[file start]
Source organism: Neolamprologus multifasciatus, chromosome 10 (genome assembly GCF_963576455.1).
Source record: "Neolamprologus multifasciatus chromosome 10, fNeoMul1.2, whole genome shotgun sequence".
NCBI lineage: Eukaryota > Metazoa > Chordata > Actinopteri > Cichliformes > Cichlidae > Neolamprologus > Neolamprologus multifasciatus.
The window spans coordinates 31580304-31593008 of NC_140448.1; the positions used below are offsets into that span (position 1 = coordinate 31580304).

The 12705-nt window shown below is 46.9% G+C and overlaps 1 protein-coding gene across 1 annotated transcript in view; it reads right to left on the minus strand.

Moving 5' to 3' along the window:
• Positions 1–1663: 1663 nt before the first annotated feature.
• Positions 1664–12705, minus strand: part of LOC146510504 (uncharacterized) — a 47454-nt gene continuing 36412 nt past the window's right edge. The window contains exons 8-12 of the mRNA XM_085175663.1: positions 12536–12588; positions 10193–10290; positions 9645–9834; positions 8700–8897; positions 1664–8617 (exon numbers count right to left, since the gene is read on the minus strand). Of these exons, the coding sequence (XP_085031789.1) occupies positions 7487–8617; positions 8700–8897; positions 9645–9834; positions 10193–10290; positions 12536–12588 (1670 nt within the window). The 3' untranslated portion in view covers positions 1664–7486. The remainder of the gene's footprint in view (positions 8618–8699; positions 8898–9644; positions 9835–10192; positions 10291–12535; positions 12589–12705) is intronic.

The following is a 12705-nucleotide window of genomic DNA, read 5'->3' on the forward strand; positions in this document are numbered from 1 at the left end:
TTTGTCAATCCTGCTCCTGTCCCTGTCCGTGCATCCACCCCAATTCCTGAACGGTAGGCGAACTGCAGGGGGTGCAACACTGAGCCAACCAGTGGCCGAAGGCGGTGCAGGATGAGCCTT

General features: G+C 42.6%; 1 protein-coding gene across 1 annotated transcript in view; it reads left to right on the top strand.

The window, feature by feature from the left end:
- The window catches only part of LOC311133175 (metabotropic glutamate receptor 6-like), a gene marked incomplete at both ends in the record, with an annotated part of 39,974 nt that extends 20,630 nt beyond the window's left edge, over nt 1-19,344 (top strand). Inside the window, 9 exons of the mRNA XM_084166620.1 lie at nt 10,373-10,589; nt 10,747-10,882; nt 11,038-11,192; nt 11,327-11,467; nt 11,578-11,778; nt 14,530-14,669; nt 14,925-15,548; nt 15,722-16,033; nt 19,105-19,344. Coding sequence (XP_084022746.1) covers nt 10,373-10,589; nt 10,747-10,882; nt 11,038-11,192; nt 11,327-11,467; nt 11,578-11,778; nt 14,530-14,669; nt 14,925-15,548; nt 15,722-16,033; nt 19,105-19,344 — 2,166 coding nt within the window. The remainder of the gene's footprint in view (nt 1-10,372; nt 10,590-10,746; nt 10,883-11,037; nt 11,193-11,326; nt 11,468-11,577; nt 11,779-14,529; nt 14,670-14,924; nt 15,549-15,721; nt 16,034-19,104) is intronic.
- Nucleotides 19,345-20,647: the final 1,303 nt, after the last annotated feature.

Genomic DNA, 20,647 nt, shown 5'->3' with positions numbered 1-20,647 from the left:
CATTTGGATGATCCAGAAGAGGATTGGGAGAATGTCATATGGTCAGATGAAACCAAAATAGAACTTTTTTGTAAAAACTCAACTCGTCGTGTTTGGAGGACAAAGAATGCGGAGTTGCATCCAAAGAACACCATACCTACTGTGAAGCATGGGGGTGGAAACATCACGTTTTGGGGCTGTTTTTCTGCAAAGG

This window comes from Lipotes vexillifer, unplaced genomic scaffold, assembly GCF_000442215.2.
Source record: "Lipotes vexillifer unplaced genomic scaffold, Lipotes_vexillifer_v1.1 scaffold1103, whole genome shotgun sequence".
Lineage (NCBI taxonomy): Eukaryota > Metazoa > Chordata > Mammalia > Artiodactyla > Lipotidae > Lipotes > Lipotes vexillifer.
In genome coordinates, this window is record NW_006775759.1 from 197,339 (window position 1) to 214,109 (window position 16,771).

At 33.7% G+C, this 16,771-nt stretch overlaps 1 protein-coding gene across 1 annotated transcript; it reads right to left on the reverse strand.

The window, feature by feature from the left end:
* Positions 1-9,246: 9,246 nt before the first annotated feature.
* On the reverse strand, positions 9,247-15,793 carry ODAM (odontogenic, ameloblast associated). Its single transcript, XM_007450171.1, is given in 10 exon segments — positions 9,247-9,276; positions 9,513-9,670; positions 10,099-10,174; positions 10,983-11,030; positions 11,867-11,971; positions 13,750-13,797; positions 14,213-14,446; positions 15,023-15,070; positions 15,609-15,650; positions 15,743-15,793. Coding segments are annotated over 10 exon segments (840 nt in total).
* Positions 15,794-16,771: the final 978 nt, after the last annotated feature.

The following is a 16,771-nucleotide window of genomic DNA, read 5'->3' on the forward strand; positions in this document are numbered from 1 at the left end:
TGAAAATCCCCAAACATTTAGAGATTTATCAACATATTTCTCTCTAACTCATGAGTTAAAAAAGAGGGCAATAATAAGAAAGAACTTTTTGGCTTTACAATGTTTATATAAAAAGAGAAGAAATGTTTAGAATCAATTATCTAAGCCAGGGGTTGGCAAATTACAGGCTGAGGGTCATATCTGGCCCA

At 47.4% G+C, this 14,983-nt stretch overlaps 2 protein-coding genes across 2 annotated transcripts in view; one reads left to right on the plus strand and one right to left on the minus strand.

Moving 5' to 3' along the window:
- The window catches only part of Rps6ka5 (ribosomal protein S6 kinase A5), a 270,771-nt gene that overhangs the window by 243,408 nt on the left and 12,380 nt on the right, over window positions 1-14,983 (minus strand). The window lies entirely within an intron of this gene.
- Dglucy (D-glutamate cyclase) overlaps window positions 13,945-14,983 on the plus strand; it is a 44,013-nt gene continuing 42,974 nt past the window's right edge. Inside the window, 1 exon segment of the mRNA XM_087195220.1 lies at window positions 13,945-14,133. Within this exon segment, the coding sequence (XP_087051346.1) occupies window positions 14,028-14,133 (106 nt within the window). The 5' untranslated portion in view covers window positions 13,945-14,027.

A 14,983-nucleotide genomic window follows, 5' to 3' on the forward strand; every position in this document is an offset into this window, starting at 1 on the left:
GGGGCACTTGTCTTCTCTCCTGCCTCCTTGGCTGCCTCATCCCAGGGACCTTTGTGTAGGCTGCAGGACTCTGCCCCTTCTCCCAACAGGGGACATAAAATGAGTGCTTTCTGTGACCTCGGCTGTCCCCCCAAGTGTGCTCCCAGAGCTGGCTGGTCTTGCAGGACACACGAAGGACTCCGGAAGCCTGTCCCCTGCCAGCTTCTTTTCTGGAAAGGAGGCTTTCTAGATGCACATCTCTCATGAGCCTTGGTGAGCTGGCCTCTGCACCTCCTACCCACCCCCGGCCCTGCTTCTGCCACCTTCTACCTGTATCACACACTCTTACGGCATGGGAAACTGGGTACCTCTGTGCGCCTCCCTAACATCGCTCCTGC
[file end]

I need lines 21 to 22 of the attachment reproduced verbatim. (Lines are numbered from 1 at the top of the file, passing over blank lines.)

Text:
At 33.7% G+C, this 16,771-nt stretch overlaps 1 protein-coding gene across 1 annotated transcript; it reads right to left on the reverse strand.

The window, feature by feature from the left end: